I was sitting at the opening of the Windhoek Triennial the other night and this guy was introducing the people who were going to introduce the people who were going to win the prizes. I tend to drift off during speeches, and as I did so, I began to think about the concept of art that wins and art that loses.
As I thought about ‘art’ and ‘competition’, I started to feel deeply glum. The prizes were handed out and it was great to see the winners win. However thinking about the losers and even the artists whose work was not accepted into the Triennial, reminded me of the ways in which my own work has been denounced, ‘objectively’, by some jury or panel as a failure. I have lost the art game before (many times) and it’s not a nice feeling. Particularly when the reason you started playing in the first place, was not really to win.
It has always been an idea that I’ve never been comfortable with. I have always wondered how one can objectively judge something so personal, whilst maintaining some sort of external standard of ‘winner’ or ‘loser’. To select prize-winners is to make a deliberate decision to draw attention to some contributions and to side-line others. It allows judges to communicate how they want the audience to approach and appreciate the exhibition at hand.
Once the prizes were handed out and the drinks and snacks started rolling around, I marched off to go look at the art, still feeling rather morose and mildly outraged that we can even give prizes to art. As I began to look around, the competitive element of the evening slowly melted away and I had a grand old time looking at things I found beautiful, dull, fascinating, disturbing, amusing. Talking about things and in turn, thinking about them I couldn’t help but be caught up with the energy in the room, which didn’t leave me much space to idealistically bemoan the flaws of competitive art-making. The evening simply became too much fun.
You know what kind of energy I’m referring to – it’s that special tingle when art-makers and art-lovers gather, a frenzied sort of recognition, the realization that you’re not alone in thinking art is worthwhile. I felt exactly the same energy at the National Arts Festival in Grahamstown. This year, I was lucky enough to attend the festival for the first time. It was a little bit amazing. I have never seen such a concentrated amount of people making and interacting with art. I was there for an entire week and came away feeling very exhausted, very small and very inspired.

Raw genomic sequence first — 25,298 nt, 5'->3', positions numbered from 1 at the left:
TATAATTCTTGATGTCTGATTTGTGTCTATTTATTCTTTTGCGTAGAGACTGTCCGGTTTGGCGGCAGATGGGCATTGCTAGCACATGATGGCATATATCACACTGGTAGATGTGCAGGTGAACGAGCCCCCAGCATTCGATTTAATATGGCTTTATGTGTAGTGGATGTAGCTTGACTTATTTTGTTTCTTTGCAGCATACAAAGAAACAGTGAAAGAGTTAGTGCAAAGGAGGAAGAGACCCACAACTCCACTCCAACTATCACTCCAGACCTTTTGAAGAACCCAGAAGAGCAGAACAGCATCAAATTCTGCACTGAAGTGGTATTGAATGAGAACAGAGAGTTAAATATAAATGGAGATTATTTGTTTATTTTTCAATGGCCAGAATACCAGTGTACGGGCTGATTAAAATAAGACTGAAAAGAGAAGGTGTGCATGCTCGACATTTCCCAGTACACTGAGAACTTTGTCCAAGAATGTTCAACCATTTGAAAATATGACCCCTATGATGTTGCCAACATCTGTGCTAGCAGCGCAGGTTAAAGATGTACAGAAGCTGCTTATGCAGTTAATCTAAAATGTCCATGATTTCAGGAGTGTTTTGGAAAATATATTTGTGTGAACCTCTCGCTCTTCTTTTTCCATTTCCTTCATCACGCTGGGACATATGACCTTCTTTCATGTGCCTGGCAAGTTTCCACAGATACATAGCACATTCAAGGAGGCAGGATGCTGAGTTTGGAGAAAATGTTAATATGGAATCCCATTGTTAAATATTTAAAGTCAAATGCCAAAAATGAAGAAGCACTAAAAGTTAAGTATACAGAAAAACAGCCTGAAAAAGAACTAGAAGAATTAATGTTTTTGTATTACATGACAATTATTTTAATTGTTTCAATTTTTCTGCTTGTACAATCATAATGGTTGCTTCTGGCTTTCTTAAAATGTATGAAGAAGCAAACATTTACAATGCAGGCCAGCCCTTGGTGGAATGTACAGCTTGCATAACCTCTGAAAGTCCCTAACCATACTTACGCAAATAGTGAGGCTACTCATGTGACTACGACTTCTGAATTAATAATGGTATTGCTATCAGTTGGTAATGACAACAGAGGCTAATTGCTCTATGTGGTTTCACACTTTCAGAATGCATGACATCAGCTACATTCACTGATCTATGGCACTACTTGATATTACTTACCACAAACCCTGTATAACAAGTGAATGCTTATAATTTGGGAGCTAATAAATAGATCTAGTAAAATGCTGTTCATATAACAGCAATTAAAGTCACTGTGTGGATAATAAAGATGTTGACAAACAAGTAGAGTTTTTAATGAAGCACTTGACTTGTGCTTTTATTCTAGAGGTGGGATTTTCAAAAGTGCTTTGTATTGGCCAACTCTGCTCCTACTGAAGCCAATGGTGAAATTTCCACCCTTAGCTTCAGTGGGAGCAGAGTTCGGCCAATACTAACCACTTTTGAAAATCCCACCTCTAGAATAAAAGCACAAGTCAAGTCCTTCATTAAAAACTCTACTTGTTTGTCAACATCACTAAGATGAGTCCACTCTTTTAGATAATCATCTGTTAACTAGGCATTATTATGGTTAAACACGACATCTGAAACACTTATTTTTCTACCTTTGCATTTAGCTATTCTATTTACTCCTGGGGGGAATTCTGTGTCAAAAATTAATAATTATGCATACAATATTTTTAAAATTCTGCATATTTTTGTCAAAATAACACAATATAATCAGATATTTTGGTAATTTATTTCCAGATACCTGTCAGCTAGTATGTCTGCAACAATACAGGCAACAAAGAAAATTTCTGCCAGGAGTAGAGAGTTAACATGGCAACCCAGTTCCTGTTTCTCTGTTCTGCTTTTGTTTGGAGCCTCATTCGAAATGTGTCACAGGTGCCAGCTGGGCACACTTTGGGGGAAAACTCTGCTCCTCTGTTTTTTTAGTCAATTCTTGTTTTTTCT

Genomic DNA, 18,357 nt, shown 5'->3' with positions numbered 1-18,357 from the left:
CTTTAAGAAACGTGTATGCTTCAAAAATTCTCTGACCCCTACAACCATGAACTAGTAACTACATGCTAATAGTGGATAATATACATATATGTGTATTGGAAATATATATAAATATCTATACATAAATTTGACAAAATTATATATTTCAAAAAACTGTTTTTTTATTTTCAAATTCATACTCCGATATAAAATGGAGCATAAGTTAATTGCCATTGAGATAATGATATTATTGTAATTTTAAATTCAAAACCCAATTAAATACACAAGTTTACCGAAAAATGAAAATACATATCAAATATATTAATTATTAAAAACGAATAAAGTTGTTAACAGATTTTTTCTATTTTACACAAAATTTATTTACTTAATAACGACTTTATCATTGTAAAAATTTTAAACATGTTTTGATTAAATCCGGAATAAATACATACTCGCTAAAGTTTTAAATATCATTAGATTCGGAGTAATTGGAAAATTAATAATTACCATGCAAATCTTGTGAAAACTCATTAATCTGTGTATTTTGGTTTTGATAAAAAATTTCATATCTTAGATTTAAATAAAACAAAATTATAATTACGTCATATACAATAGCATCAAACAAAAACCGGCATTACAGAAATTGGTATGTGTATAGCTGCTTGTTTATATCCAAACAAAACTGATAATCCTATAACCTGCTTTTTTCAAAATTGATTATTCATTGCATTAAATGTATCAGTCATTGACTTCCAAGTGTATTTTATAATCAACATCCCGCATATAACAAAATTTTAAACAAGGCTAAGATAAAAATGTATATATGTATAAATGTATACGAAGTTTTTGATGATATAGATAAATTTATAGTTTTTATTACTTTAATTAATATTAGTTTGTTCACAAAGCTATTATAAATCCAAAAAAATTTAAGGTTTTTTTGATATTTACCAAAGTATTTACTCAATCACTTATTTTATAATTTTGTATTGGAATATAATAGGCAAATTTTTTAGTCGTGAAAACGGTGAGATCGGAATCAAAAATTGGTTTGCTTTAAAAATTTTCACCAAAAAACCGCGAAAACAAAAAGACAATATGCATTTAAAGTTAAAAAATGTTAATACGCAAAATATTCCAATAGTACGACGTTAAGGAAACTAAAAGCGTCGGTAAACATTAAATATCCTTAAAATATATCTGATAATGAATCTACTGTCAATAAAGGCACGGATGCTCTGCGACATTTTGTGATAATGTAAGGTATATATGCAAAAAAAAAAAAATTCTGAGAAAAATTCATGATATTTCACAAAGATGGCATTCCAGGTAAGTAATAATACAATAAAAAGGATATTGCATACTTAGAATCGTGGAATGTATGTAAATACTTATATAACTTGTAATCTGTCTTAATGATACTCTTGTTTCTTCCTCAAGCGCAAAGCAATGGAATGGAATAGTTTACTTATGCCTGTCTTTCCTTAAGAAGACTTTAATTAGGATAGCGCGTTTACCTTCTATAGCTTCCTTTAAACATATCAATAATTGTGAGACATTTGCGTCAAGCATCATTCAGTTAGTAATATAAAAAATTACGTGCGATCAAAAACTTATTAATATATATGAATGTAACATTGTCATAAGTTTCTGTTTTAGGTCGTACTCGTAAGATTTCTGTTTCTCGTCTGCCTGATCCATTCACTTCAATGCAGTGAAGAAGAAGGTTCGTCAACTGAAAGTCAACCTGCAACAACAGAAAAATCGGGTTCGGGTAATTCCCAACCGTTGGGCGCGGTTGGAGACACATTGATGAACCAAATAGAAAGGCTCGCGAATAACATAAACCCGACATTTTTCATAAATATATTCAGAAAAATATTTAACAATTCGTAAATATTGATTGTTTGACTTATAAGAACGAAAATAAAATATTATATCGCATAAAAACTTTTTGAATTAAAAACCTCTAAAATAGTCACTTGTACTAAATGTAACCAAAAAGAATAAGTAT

The National Arts Festival in Grahmstown happens once a year in winter, it lasts for two weeks and takes over the entire student town. It’s big. I mean really big. It’s so big it has tiny festivals, in the festival. Aside from the Fringe Festival, there is the ThinkFest, WordFest, SpiritFest, The National Youth Jazz Festival AND a Children’s Festival. All in one.
It’s just madness, really. In fact, it’s so big, that you don’t even notice the prize-winners. Obviously The Bank Windhoek Arts Festival is not the only arts festival that has a competitive element to it. In fact, most festivals do. Partly because it is a really effective way in which to build an institution that can fund, support and promote good quality art and projects that can reach people. And partly because, let’s face it, when more than one human is gathered – competition is there. It’s part of what makes us so charmingly complicated.
In most festivals you’ll find a few winners, a ‘Best of the Fest’, an artist that walks away with prize money, sponsorship or even an instant career in their chosen field. And yet, festivals give us so much more than prizes, they give artistic communities a platform, a space to connect, to discuss and to inspire each other. Festivals, such as the Bank Windhoek Triennial, Grahamstown Arts Festival and countless others create something that is more than an event, they create an experience that can change you or challenge you. They create an environment of contrast and comparison that allows everyone in attendance to make their own judgements and listen to others.
At the end of the day, your ‘Best of the Fest’ will probably be completely different to the decision of those nebulous judging juries. Because art is as diverse as people are. The fact remains that festivals continue to nourish entire communities and although not everyone can win, this can mean that nobody loses either.
Written by Nicola van Straaten, a dance artist who thinks dance is pretty much related to everything.
The Bank Windhoek Triennial will be on show at NAGN until the 31st October 2014. Since it only happens every three years we thought we would make a big deal of it. Before the exhibition comes down we want to publsh a whole zine dedicated to it. For that we need you! Please send us your opinion, long or short, positive or negative. Send it to: firstname.lastname@example.org or message us on Facebook, even better write on our wall: www.facebook.com/artwolfezine. If you are squeamish or shy, pseudonyms are fine!